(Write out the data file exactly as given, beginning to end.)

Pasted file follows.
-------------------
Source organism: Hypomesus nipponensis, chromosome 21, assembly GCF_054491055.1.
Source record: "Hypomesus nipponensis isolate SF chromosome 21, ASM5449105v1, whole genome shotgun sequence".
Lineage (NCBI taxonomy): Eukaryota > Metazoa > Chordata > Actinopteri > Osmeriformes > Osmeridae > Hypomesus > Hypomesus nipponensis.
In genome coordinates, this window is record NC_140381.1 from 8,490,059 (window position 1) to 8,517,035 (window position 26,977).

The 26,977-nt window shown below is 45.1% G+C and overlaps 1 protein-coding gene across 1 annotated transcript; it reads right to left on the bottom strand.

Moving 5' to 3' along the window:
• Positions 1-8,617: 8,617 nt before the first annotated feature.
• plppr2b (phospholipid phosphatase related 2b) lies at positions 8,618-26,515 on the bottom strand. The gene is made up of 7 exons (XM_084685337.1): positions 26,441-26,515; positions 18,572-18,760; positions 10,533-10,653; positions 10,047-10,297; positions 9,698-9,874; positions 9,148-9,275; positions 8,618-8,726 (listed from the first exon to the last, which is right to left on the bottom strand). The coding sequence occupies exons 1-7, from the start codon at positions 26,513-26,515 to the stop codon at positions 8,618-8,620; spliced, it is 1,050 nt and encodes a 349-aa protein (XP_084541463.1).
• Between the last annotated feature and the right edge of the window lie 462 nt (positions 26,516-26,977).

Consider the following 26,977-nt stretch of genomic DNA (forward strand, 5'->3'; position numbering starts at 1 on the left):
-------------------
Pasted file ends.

Source organism: Hypomesus nipponensis, chromosome 21, assembly GCF_054491055.1.
Source record: "Hypomesus nipponensis isolate SF chromosome 21, ASM5449105v1, whole genome shotgun sequence".
Lineage (NCBI taxonomy): Eukaryota > Metazoa > Chordata > Actinopteri > Osmeriformes > Osmeridae > Hypomesus > Hypomesus nipponensis.
In genome coordinates, this window is record NC_140381.1 from 8,490,059 (window position 1) to 8,517,035 (window position 26,977).

The 26,977-nt window shown below is 45.1% G+C and overlaps 1 protein-coding gene across 1 annotated transcript; it reads right to left on the bottom strand.

Moving 5' to 3' along the window:
• Positions 1-8,617: 8,617 nt before the first annotated feature.
• plppr2b (phospholipid phosphatase related 2b) lies at positions 8,618-26,515 on the bottom strand. The gene is made up of 7 exons (XM_084685337.1): positions 26,441-26,515; positions 18,572-18,760; positions 10,533-10,653; positions 10,047-10,297; positions 9,698-9,874; positions 9,148-9,275; positions 8,618-8,726 (listed from the first exon to the last, which is right to left on the bottom strand). The coding sequence occupies exons 1-7, from the start codon at positions 26,513-26,515 to the stop codon at positions 8,618-8,620; spliced, it is 1,050 nt and encodes a 349-aa protein (XP_084541463.1).
• Between the last annotated feature and the right edge of the window lie 462 nt (positions 26,516-26,977).

Consider the following 26,977-nt stretch of genomic DNA (forward strand, 5'->3'; position numbering starts at 1 on the left):